I was lucky. Where I grew up the television didn’t start broadcasting until 5 PM. There was no internet, and when we came home from school, our mom told us to go out and play. Now, our winters were a bit tough—I did grow up in Alaska.

We had a lot of rain in Alaska, so sometimes we were banished to our room to play with our toys. But, when summer came—well, Mom let us out after breakfast, we came home for a quick bite, then out the door we went. Yup, I remember those days—they were the last time I saw my ribs.

Now there is an epidemic of obesity in children

There are several obvious sources: the first is sedentary behaviors—like me sitting in front of this computer. Television is now on multiple channels all day and all night. Internet has opened up even more reasons to sit for long periods. The world has become a tad more dangerous, and so moms don’t like their kids going out all day. Keeping them in front of a television or computer screen seems safe. However, studies show how unsafe this is. They show that the more kids watch television, the higher the risk of obesity and diabetes.

Fast food is a primary cause of overweight children in America

Fast food hamburger full of fatThe other difference is diet. There was very little fast food in Alaska—in fact, we didn’t have any of the usual franchise operations. Our idea of fast food was putting peanut butter on some bread and running out the door to play hide and seek. Portions have also changed. Recently McDonald’s had a sale of their hamburger for 19 cents so I bought one—my goodness is that thing small! It was the same burger they sold in the 1960’s. Everything about that hamburger has increased: the calories, excess fat, refined sugar, and about the only thing that has not increased in size is the bicep’s on the kids who eat them.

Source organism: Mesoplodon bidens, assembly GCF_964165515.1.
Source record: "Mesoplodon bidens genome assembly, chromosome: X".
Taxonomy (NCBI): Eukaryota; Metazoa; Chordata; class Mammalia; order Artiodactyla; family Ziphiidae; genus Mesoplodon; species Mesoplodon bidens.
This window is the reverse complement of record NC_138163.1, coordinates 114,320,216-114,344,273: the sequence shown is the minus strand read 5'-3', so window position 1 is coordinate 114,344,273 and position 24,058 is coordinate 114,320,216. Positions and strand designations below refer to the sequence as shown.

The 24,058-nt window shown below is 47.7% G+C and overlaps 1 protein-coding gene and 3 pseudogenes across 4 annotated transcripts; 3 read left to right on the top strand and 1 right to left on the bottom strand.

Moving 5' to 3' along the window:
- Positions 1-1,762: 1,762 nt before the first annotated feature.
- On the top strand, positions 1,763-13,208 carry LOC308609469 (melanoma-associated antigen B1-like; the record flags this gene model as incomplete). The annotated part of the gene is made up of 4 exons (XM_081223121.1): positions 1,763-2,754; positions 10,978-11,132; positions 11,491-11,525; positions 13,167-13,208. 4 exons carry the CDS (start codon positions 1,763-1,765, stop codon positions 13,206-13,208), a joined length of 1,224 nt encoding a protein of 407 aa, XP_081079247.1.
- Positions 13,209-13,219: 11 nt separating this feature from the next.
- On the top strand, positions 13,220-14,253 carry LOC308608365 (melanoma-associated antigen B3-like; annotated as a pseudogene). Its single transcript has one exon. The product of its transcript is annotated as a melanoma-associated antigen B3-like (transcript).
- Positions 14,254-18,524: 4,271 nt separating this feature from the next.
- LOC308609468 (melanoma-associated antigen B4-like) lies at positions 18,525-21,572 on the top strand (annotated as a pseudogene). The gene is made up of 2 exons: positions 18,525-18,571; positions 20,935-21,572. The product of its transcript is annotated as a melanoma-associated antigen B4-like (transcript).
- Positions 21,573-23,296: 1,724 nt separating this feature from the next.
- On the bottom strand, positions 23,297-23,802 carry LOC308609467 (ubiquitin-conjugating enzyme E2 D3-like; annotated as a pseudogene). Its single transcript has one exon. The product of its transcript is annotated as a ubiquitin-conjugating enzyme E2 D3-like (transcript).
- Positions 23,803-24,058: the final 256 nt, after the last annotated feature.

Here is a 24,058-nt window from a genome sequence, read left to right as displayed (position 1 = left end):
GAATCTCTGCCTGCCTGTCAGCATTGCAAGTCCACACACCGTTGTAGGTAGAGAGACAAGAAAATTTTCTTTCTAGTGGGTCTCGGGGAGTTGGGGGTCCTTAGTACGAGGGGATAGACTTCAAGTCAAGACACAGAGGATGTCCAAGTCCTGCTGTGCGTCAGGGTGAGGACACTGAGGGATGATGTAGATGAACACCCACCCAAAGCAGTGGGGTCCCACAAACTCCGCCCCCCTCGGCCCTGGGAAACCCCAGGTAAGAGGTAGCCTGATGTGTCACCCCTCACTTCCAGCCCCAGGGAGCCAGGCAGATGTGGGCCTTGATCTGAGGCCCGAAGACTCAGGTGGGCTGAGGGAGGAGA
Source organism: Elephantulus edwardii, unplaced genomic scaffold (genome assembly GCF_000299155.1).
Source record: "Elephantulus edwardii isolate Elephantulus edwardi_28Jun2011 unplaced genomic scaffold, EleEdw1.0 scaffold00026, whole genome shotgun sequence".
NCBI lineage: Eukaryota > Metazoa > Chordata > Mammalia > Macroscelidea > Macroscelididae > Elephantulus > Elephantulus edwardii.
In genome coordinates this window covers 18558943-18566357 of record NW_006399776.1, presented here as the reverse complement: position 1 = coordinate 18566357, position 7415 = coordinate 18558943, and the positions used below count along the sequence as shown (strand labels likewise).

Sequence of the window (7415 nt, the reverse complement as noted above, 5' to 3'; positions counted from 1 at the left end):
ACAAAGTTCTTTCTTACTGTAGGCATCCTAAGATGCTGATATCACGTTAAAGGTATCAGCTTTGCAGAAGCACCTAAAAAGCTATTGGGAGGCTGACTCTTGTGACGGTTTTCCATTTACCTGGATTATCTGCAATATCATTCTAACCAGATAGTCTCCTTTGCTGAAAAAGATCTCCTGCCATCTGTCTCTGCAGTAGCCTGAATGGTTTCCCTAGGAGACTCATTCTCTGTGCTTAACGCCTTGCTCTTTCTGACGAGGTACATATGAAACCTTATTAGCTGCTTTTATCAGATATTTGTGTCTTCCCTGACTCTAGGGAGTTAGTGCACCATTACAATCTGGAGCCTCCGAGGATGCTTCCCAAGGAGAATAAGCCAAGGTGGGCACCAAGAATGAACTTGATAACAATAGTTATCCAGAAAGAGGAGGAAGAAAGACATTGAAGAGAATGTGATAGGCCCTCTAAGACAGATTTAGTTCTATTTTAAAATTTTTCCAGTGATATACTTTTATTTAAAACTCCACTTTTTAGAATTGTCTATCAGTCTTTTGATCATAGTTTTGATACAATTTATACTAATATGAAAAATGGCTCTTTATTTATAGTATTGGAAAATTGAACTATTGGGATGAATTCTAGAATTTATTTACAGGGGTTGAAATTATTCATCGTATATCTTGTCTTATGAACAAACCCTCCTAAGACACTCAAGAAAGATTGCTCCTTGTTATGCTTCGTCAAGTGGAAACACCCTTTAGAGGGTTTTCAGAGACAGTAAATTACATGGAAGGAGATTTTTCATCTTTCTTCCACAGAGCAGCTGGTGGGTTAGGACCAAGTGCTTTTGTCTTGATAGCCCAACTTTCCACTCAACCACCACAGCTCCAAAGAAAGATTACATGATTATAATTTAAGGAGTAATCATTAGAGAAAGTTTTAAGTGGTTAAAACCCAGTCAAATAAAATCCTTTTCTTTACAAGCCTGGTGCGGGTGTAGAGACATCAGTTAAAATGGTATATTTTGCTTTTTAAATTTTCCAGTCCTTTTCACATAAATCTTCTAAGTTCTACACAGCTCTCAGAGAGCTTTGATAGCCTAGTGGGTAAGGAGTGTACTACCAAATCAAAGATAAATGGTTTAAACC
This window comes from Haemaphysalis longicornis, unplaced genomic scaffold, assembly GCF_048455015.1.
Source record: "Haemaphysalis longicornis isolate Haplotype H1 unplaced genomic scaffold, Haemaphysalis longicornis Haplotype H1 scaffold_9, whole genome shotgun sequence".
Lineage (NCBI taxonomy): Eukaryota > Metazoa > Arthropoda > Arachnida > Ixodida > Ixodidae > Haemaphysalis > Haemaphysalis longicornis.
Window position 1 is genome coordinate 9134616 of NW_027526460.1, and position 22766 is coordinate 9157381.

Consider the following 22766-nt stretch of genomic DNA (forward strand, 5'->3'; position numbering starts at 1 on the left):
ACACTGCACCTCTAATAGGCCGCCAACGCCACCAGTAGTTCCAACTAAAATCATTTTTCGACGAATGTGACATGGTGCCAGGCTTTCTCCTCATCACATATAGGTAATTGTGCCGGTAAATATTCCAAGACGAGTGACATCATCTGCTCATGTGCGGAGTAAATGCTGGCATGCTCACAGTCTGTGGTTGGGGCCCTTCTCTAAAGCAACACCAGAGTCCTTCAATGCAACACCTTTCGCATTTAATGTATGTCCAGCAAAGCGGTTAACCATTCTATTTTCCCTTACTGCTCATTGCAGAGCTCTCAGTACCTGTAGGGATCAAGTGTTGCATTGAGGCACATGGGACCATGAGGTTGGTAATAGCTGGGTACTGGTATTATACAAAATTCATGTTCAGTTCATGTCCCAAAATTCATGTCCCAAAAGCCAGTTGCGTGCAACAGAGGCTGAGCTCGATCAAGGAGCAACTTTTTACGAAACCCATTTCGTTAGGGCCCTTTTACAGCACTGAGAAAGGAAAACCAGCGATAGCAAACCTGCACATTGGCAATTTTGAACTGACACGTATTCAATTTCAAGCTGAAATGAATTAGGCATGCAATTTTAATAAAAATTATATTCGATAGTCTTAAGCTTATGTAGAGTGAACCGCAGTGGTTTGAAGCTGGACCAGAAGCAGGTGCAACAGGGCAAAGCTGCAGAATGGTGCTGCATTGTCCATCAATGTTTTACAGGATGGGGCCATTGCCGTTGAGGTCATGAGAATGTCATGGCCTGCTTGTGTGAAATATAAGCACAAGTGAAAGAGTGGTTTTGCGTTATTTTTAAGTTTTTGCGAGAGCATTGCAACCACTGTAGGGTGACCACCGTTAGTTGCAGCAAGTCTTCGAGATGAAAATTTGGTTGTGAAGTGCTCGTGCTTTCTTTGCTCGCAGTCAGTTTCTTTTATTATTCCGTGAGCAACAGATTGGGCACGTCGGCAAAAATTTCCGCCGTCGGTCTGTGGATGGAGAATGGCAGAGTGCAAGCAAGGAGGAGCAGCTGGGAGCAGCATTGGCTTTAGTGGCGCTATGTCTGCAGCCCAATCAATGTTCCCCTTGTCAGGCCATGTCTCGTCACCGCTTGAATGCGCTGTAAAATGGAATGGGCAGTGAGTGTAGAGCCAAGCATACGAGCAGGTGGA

Food portions have become larger

As portion size in America increases, so does the gut size of our kids—and those of us who aren’t kids, but that is for the rest of this book. Take a look at the traditional bagel you buy in any grocery store—it has about 70 calories. That is the one we used to eat. Now take a look at the ones in the Bagel Shop on the corner. These are larger bagels. Each one has about 350 calories—without the cream cheese. We now consume these ones at our desks with a large Latté full of cream and sugar as we sit in front of our computer.

Children have more opportunities to make bad food choices


Once upon a time, a child had two choices for school lunch. Either he ate in the cafeteria, where the same government-regulated nutritionally balanced meal was served to each child, or he brought his lunch from home. Two drinks were served: milk and water. Now the school lunchroom is like the food courts you find in big city malls. There are stalls where children shop for their favorite foods like pizza, hamburgers, and fries.

I remember when schools didn’t serve desserts except on special occasions like holidays. Now there is an assortment of desserts and ice cream flavors to choose from. Students can also choose from a wide range of soft drinks during lunch and from vending machines between classes. (Remember raising your hand for permission to go get a drink of water from the fountain in the hall?) Now all a child needs to satisfy his craving for fat and sweets is some change in his pocket.

More soft drink consumption – more nutritionally empty sugar calories


In the 1970’s the average person consumed 27 gallons of soft drinks per year. The average person now consumes about 44 gallons a year. It adds up to an overall increase of 400 or more calories a day. There is not only an increase in the amount of sugar consumed, but also in the amount of refined flour. This is not just a problem in the United States, it is a problem worldwide. In Asia, where more and more the diet is becoming “Americanized,” obese children are called “little fatties.”

What can parents do to protect their child from a diet of fat and sugar?

We can’t follow them to school and make their selections for them. The key is to start educating your child about nutrition at an early age. Serve healthy foods at home and talk to your child about what those fats and sweets do to a person’s body. Point out the benefits of eating lots of fruits and vegetables. I wonder… what ever happened to “Popeye” the cartoon sailor man? When I was growing up we all knew “Popeye” was strong because he ate his spinach. I hated spinach but Mom explained that green beans and other green vegetables, if I ate them almost every day, would have the same benefits. Well, that didn’t work, but then again I didn’t want to grow up and go out with Olive Oil either.